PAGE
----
Photo: @sandiegozoo via Twitter
Earlier this week, the San Diego Zoo tweeted about a "wee surprise" they discovered the week prior. Eloise, the 37-year-old siamang (which is actually a type of arboreal gibbon, so technically she's an ape, not a monkey), had unexpectedly given birth to her seventh baby, despite being on birth control. The new arrival comes 12 years after her last offspring, which was in 2006.
According to The San Diego Tribune, Eloise had been put on hormonal birth control because she and her partner, 35-year-old Unkie, already had enough representation in the zoo's siamang gene pool. Siamang are social creatures who usually mate monogamously and need companionship to thrive, so separating her from her mate to stop them from having more babies would've had a negative impact on her social and mental wellbeing.
“We’re not certain why birth control didn’t work in this case, but as with humans, it is not uncommon for contraceptive failure to happen from time to time,” said Jill Andrews, who is the animal care manager at the zoo. “Still, we are overjoyed—because any birth of an endangered species is a reason to celebrate.”
We're not so sure Eloise is necessarily sharing in that joy. Check out the look on her face—a combination of wide-eyed sleep deprivation and shell-shock at finding herself plunged back into that postpartum life. Any mom who's ever felt trapped on the couch while nursing a cluster-feeding newborn for the fourth hour straight will recognize her "I'm so over this" look. (Also, we really feel for her poor nipples.)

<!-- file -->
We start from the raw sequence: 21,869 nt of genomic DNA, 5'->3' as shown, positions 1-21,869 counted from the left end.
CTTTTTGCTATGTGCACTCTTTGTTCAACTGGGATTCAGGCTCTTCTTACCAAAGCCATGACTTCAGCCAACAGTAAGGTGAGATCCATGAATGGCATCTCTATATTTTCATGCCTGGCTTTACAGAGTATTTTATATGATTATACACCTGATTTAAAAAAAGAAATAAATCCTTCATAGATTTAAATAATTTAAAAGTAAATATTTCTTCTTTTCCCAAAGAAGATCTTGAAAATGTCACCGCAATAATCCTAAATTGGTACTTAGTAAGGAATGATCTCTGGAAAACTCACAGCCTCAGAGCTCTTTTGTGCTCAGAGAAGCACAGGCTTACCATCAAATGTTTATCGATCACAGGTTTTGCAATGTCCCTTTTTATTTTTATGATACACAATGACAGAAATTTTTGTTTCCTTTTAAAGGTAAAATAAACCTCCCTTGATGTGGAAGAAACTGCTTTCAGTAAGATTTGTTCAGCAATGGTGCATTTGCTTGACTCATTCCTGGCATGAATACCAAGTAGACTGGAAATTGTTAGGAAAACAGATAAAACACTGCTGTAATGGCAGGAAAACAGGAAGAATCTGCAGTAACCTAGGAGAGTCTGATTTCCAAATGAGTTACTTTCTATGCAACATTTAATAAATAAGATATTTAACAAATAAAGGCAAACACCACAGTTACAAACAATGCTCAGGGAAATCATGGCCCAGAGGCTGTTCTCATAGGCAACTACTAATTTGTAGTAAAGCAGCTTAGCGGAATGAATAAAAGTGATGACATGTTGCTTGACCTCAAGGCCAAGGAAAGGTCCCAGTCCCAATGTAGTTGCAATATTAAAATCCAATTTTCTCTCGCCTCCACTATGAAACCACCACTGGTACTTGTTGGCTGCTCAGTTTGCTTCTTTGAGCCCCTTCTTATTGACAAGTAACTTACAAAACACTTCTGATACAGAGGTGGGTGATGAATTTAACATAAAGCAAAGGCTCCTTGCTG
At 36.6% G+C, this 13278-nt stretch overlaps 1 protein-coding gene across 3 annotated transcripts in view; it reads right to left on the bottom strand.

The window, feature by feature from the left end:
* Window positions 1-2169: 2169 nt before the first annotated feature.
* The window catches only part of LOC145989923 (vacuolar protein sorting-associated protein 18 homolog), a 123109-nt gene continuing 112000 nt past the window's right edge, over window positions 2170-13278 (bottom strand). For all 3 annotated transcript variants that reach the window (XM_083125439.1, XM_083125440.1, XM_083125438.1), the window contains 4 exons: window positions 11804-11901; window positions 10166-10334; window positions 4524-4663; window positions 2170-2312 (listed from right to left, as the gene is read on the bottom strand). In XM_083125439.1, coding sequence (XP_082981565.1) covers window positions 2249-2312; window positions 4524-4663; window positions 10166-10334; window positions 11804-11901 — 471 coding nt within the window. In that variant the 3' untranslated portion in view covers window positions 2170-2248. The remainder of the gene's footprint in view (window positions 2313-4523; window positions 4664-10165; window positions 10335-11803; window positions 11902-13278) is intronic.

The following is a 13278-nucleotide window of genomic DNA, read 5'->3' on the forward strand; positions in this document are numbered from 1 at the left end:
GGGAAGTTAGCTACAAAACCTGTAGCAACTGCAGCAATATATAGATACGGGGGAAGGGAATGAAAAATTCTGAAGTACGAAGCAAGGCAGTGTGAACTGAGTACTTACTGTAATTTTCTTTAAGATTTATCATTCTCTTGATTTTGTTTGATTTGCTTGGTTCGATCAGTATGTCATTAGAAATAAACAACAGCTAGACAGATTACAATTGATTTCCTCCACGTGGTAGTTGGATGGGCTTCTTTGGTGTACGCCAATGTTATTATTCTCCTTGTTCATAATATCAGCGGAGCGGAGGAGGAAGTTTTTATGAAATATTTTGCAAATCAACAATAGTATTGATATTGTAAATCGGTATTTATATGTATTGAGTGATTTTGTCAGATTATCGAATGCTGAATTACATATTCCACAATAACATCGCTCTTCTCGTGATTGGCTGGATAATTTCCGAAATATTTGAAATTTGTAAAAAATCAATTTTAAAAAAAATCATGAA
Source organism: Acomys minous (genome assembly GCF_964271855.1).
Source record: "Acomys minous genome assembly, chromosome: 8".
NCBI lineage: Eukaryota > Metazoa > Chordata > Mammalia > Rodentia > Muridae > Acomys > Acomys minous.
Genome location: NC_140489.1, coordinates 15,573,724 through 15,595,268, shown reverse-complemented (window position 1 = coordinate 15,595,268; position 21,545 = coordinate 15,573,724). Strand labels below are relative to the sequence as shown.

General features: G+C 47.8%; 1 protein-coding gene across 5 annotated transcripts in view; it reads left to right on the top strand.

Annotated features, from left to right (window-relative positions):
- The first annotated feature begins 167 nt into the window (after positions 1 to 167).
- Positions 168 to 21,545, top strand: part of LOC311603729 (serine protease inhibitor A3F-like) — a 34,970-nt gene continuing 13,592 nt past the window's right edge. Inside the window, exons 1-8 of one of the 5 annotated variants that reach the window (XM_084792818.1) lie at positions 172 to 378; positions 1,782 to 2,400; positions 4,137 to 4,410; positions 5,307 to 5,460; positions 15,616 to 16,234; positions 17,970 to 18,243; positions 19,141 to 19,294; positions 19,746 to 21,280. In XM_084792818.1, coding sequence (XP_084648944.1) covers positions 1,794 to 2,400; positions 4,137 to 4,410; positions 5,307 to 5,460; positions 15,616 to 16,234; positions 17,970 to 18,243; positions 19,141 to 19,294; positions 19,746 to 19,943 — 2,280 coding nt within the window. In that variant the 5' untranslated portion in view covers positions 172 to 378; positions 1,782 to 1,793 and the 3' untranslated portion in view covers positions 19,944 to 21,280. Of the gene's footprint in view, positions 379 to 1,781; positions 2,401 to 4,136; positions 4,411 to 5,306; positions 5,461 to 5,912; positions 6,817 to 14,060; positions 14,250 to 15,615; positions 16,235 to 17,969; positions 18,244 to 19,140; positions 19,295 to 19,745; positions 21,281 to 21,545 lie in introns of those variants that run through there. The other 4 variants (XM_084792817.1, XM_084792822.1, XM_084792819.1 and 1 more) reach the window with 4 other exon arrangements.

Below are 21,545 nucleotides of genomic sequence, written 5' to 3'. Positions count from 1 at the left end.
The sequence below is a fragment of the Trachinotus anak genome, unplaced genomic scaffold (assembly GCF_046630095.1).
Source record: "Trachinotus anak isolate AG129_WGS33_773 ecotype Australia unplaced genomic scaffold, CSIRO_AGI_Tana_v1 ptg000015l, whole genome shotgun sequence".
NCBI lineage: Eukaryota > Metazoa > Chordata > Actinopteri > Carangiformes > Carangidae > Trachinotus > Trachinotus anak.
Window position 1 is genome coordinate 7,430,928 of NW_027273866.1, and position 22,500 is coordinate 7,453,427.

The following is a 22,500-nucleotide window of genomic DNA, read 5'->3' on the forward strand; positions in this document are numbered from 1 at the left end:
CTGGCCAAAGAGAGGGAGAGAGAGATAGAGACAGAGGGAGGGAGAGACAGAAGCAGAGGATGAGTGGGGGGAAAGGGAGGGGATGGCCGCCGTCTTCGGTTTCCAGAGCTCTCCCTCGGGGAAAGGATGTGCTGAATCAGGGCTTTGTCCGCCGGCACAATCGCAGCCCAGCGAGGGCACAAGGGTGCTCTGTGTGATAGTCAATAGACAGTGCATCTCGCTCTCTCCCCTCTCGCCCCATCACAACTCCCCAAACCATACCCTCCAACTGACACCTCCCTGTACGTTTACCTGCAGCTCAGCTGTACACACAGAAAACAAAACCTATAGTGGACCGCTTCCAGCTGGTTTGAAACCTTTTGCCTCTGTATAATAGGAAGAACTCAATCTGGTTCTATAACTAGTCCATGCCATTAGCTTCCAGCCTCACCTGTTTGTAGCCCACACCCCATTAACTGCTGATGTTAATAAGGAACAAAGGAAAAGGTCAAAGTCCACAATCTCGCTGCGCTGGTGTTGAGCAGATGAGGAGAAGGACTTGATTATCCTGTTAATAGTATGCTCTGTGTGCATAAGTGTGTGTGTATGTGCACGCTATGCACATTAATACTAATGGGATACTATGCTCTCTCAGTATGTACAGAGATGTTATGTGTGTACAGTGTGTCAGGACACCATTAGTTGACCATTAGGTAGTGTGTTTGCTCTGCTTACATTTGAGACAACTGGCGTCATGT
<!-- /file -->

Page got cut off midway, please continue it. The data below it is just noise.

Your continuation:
In ape years, 37 is basically retirement age—siamangs in captivity only live to be about 40. Eloise is supposed to be enjoying the twilight stage of life: going to Aquafit, hitting up early-bird buffets and sharing photos from her latest Mediterranean cruise on Facebook. Not asking her friends to return all the baby stuff she purged from basement storage ten years ago.
All jokes aside, new babies are always an adorable blessing, whether they're planned or not. We're glad the pair is currently healthy and thriving.